Rodrigo Escobar Holguín
After a long career in Columbian urban planning that saw him dealing with decision-makers at the highest national level, Rodrigo Escobar Holguín retired and returned to education, recently completing a philosophy PhD.
Rodrigo Escobar Holguín
MPhil Urban Design and Regional Planning
|Year of Graduation||
At the moment
Right now, I am an informal, happy student of phenomenological philosophy. I am a retired person who worked for the Colombian government at the Cauca Valley Regional Corporation (CVC) in Cali from 1977 to 2000. In 2019 I became a Doctor of Philosophy at the Universidad del Valle.
Your time at the University
I arrived in Edinburgh in 1971 as an architect experienced in school design, wanting to broaden my field of work and expecting to become an urban designer, but the strengths of the programme were in urban and regional planning, a still wider matter. At that time only Liverpool and Edinburgh offered a master’s degree in town planning and design. I did some research on the urban environment of these cities and chose Edinburgh. I had to adapt quickly to a different academic, linguistic and cultural environment.
I lived with my wife with a scholarship from the Overseas Development Department in a room at Drummond Place, at the home of the late Frank Clark, landscape architect, and I crossed almost daily what is today the World Heritage Site from north to south and back, since the department where I studied was at 59-60 George Square. I remember with warmth the teachings of Professors Percy Johnson-Marshall, Erik Anthony Rowse, Richard Bigwood and others. They introduced me, among other things, to the work of Patrick Geddes, the Scottish founder of regional planning, whose approach of experiencing, understanding, willing (projecting) and acting was the subject to which I tried to provide a philosophical foundation in my recent PhD thesis.
I also have an enduring memory of the Royal Botanic Garden and the Water of Leith, my favourite recreational spaces, though I also had opportunities like going on a sleigh at the Pentland Hills in winter. I love Calton Hill, too and I continue 'visit' Edinburgh via the internet.
I recently found out that Francisco de Paula Santander, our national hero, visited Edinburgh while in exile inJuly 1831. According to his diary he stayed at the Hotel Falconer. I found that it was at 20 Moray Place.
I left the UK on the 1 November 1973.
Your experiences since leaving the University
My studies in Edinburgh marked my life's work from then on. First, I worked as a town planner in the national capital. Then I returned to Cali, where I had graduated as an architect, and worked for over two decades with the regional government. The Cauca Valley is a valuable agricultural plain, with a complex urban system, and I helped to orientate urbanisation so to save agricultural land and avoid inconvenient locations. Industrial location was also a concern, and I searched and proposed criteria for it. Recreational resources were identified in the region and advice was provided on their care and use.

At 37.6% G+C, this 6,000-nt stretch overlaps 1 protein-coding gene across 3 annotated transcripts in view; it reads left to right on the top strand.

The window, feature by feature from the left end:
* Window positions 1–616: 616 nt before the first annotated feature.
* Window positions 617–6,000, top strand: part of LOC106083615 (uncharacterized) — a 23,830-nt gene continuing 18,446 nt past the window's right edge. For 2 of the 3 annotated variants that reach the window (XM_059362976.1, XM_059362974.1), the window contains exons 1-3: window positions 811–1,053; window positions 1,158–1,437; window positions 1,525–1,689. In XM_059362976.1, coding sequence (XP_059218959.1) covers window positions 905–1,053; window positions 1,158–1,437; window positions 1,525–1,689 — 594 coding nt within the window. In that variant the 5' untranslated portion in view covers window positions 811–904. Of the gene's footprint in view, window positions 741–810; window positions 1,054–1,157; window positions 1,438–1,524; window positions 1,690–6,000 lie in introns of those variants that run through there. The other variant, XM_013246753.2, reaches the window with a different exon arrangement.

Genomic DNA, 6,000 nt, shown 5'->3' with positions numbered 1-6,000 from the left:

Usually there was no administrative conflict on my recommendations. Once our internal legal dependency did not support my claim that certain crops should not be grown on steep slopes because of soil loss risk. Our lawyers said cultivators were free to grow what they wanted; the disagreement went up to the highest possible national level. There, I was right.
Years after, when the country adopted a law for municipal town and country planning, the Valley was in an advanced position to implement the law. First we were given the task of advising the municipalities in the formulation of their plans, then we negotiated approval. I was in charge of organising the interdisciplinary team and specifying the procedures for the task, and afterwards of leading the negotiations. When the turn was for Cali, the regional capital, the municipal team did not agree with our recommendations, and the whole thing had to go to ministerial level, where our proposals were backed up.
After retirement I studied philosophy in order to find foundations for our planning efforts. My PhD thesis on “territory and communitarian will” obtained the highest honours. It will soon be published. I keep on studying.
Life during Covid-19
Besides some painful personal losses, I feel my life and goals have not been seriously affected. My children have grown up, but I miss seeing my grandson more frequently. Apart from that, as my habits are rather austere and monastic, I have felt almost no change in my daily life. A few extra cares, no more. I have been able to read, search, write, communicate. Thanks, God, for internet.
Be courageous and keep alert and creative for the opportunities of betterment that may appear in and around you, your place, your people, your work - your institutions. Spell them out and help people to realise them.